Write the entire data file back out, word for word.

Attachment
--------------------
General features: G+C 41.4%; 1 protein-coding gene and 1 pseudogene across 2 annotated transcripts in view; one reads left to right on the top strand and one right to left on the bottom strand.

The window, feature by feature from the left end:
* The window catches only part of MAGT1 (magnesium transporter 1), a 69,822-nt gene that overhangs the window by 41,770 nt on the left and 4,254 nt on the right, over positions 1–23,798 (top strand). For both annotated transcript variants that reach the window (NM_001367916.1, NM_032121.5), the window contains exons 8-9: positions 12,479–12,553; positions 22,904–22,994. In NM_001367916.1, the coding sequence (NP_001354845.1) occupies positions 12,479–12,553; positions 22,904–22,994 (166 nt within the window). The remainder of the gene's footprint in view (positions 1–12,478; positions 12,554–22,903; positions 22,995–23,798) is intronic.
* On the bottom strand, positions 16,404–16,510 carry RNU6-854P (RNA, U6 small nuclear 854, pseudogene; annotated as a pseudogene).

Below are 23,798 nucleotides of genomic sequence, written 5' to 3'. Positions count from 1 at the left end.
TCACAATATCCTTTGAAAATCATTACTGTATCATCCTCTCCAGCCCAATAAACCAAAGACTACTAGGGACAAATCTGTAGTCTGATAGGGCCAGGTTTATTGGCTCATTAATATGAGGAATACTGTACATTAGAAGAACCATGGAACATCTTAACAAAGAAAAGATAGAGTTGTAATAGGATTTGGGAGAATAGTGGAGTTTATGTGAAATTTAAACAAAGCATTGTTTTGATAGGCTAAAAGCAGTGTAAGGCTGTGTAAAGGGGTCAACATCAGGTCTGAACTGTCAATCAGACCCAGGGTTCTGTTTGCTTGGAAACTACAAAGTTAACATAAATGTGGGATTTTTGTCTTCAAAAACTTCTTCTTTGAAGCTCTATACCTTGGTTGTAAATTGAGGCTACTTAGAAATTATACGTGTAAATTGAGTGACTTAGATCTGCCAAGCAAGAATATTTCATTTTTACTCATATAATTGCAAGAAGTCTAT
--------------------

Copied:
General features: G+C 41.4%; 1 protein-coding gene and 1 pseudogene across 2 annotated transcripts in view; one reads left to right on the top strand and one right to left on the bottom strand.

The window, feature by feature from the left end:
* The window catches only part of MAGT1 (magnesium transporter 1), a 69,822-nt gene that overhangs the window by 41,770 nt on the left and 4,254 nt on the right, over positions 1–23,798 (top strand). For both annotated transcript variants that reach the window (NM_001367916.1, NM_032121.5), the window contains exons 8-9: positions 12,479–12,553; positions 22,904–22,994. In NM_001367916.1, the coding sequence (NP_001354845.1) occupies positions 12,479–12,553; positions 22,904–22,994 (166 nt within the window). The remainder of the gene's footprint in view (positions 1–12,478; positions 12,554–22,903; positions 22,995–23,798) is intronic.
* On the bottom strand, positions 16,404–16,510 carry RNU6-854P (RNA, U6 small nuclear 854, pseudogene; annotated as a pseudogene).

Below are 23,798 nucleotides of genomic sequence, written 5' to 3'. Positions count from 1 at the left end.
TCACAATATCCTTTGAAAATCATTACTGTATCATCCTCTCCAGCCCAATAAACCAAAGACTACTAGGGACAAATCTGTAGTCTGATAGGGCCAGGTTTATTGGCTCATTAATATGAGGAATACTGTACATTAGAAGAACCATGGAACATCTTAACAAAGAAAAGATAGAGTTGTAATAGGATTTGGGAGAATAGTGGAGTTTATGTGAAATTTAAACAAAGCATTGTTTTGATAGGCTAAAAGCAGTGTAAGGCTGTGTAAAGGGGTCAACATCAGGTCTGAACTGTCAATCAGACCCAGGGTTCTGTTTGCTTGGAAACTACAAAGTTAACATAAATGTGGGATTTTTGTCTTCAAAAACTTCTTCTTTGAAGCTCTATACCTTGGTTGTAAATTGAGGCTACTTAGAAATTATACGTGTAAATTGAGTGACTTAGATCTGCCAAGCAAGAATATTTCATTTTTACTCATATAATTGCAAGAAGTCTAT